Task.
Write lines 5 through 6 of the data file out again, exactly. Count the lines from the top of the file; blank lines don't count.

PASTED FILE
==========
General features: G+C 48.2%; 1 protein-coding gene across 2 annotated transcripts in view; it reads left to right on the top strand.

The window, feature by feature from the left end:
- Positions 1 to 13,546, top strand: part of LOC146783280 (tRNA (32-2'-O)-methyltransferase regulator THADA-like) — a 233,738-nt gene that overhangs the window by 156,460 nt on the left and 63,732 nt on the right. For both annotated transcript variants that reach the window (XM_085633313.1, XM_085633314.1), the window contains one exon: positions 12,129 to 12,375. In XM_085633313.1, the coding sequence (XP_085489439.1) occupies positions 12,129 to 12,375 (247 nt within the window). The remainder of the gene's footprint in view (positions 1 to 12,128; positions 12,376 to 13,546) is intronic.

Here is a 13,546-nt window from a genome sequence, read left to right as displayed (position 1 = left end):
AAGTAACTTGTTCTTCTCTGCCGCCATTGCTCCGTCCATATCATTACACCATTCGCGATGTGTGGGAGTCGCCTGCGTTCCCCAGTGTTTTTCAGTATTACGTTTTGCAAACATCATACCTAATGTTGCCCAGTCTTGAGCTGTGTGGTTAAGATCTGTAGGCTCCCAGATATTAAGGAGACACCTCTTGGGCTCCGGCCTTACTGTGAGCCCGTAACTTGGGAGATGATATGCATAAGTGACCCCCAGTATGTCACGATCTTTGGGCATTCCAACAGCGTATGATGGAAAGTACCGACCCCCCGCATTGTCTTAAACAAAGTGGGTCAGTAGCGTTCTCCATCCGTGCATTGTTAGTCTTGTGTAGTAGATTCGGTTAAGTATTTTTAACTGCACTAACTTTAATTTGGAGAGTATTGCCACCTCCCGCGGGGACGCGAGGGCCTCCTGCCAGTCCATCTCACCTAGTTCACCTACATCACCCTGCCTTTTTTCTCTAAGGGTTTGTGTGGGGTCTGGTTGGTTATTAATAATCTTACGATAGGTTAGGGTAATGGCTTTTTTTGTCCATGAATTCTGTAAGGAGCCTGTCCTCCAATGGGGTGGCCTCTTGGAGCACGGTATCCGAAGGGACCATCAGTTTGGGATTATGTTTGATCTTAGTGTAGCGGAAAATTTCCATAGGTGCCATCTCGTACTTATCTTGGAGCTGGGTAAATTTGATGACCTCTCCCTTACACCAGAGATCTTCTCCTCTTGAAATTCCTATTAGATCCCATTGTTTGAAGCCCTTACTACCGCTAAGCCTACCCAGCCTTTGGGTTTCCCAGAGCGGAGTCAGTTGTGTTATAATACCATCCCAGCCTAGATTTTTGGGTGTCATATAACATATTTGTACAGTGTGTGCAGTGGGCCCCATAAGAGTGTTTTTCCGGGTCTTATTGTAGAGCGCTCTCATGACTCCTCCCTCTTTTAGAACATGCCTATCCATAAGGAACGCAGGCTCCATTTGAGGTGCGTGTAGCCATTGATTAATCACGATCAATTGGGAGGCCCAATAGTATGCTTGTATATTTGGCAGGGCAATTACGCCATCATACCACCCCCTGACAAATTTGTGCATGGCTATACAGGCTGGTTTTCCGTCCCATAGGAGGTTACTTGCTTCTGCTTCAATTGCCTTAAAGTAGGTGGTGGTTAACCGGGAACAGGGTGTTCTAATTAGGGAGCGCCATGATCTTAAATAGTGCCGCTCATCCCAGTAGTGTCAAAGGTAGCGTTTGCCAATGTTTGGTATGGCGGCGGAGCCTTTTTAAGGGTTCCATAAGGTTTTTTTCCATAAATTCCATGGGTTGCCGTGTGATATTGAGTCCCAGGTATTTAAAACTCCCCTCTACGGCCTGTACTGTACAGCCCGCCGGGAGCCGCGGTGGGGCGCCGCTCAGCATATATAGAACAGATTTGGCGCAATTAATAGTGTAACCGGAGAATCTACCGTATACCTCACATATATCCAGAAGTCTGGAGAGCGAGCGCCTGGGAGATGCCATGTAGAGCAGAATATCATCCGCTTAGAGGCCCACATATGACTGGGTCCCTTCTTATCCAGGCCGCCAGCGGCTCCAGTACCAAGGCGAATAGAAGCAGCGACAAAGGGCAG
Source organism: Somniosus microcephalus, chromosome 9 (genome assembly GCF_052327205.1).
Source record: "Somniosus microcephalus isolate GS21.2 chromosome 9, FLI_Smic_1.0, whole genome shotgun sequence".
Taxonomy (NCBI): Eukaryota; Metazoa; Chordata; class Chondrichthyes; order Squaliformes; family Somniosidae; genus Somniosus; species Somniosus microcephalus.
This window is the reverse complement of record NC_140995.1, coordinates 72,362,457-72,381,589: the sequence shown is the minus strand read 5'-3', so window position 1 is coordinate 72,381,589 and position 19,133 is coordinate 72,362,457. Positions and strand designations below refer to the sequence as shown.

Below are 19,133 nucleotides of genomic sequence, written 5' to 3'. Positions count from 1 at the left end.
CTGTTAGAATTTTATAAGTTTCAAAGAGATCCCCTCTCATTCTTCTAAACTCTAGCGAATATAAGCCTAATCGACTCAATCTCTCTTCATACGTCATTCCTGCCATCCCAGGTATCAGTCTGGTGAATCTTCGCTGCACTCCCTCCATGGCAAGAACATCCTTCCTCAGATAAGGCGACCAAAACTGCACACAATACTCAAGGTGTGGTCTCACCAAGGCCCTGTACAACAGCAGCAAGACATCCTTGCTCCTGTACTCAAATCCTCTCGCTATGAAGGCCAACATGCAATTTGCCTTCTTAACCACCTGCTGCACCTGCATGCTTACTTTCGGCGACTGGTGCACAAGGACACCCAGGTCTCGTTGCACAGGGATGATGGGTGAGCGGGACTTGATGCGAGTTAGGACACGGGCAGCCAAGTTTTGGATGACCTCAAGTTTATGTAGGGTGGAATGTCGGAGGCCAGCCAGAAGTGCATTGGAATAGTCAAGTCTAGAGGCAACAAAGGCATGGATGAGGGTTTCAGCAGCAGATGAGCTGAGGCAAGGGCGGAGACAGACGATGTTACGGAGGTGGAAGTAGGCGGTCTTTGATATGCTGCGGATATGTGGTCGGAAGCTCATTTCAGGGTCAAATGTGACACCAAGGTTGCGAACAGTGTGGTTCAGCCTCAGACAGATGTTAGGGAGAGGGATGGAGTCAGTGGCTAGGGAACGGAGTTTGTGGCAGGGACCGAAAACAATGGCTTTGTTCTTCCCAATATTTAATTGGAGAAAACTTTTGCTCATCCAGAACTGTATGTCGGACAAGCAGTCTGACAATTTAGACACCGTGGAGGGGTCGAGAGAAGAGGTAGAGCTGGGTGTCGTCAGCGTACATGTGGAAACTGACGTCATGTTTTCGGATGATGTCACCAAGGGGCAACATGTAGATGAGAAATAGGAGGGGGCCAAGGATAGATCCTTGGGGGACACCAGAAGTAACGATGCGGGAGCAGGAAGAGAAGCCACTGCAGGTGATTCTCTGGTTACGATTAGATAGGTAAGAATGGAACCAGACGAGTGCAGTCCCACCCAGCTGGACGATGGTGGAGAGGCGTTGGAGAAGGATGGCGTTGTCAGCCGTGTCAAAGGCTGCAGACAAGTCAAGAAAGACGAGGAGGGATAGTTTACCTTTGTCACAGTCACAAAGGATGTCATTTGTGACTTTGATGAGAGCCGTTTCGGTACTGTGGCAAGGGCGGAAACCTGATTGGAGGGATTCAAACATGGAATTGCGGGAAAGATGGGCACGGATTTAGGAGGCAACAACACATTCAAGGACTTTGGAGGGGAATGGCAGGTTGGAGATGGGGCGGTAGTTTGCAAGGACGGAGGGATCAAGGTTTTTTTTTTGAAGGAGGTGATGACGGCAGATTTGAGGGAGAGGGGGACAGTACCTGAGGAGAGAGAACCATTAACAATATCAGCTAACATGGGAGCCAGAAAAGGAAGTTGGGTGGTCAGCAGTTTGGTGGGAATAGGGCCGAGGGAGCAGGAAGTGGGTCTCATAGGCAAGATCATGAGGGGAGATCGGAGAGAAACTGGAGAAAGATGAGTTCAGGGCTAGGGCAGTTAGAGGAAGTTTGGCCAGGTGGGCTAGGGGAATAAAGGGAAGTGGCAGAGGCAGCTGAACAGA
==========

AAGTAACTTGTTCTTCTCTGCCGCCATTGCTCCGTCCATATCATTACACCATTCGCGATGTGTGGGAGTCGCCTGCGTTCCCCAGTGTTTTTCAGTATTACGTTTTGCAAACATCATACCTAATGTTGCCCAGTCTTGAGCTGTGTGGTTAAGATCTGTAGGCTCCCAGATATTAAGGAGACACCTCTTGGGCTCCGGCCTTACTGTGAGCCCGTAACTTGGGAGATGATATGCATAAGTGACCCCCAGTATGTCACGATCTTTGGGCATTCCAACAGCGTATGATGGAAAGTACCGACCCCCCGCATTGTCTTAAACAAAGTGGGTCAGTAGCGTTCTCCATCCGTGCATTGTTAGTCTTGTGTAGTAGATTCGGTTAAGTATTTTTAACTGCACTAACTTTAATTTGGAGAGTATTGCCACCTCCCGCGGGGACGCGAGGGCCTCCTGCCAGTCCATCTCACCTAGTTCACCTACATCACCCTGCCTTTTTTCTCTAAGGGTTTGTGTGGGGTCTGGTTGGTTATTAATAATCTTACGATAGGTTAGGGTAATGGCTTTTTTTGTCCATGAATTCTGTAAGGAGCCTGTCCTCCAATGGGGTGGCCTCTTGGAGCACGGTATCCGAAGGGACCATCAGTTTGGGATTATGTTTGATCTTAGTGTAGCGGAAAATTTCCATAGGTGCCATCTCGTACTTATCTTGGAGCTGGGTAAATTTGATGACCTCTCCCTTACACCAGAGATCTTCTCCTCTTGAAATTCCTATTAGATCCCATTGTTTGAAGCCCTTACTACCGCTAAGCCTACCCAGCCTTTGGGTTTCCCAGAGCGGAGTCAGTTGTGTTATAATACCATCCCAGCCTAGATTTTTGGGTGTCATATAACATATTTGTACAGTGTGTGCAGTGGGCCCCATAAGAGTGTTTTTCCGGGTCTTATTGTAGAGCGCTCTCATGACTCCTCCCTCTTTTAGAACATGCCTATCCATAAGGAACGCAGGCTCCATTTGAGGTGCGTGTAGCCATTGATTAATCACGATCAATTGGGAGGCCCAATAGTATGCTTGTATATTTGGCAGGGCAATTACGCCATCATACCACCCCCTGACAAATTTGTGCATGGCTATACAGGCTGGTTTTCCGTCCCATAGGAGGTTACTTGCTTCTGCTTCAATTGCCTTAAAGTAGGTGGTGGTTAACCGGGAACAGGGTGTTCTAATTAGGGAGCGCCATGATCTTAAATAGTGCCGCTCATCCCAGTAGTGTCAAAGGTAGCGTTTGCCAATGTTTGGTATGGCGGCGGAGCCTTTTTAAGGGTTCCATAAGGTTTTTTTCCATAAATTCCATGGGTTGCCGTGTGATATTGAGTCCCAGGTATTTAAAACTCCCCTCTACGGCCTGTACTGTACAGCCCGCCGGGAGCCGCGGTGGGGCGCCGCTCAGCATATATAGAACAGATTTGGCGCAATTAATAGTGTAACCGGAGAATCTACCGTATACCTCACATATATCCAGAAGTCTGGAGAGCGAGCGCCTGGGAGATGCCATGTAGAGCAGAATATCATCCGCTTAGAGGCCCACATATGACTGGGTCCCTTCTTATCCAGGCCGCCAGCGGCTCCAGTACCAAGGCGAATAGAAGCAGCGACAAAGGGCAG
Source organism: Somniosus microcephalus, chromosome 9 (genome assembly GCF_052327205.1).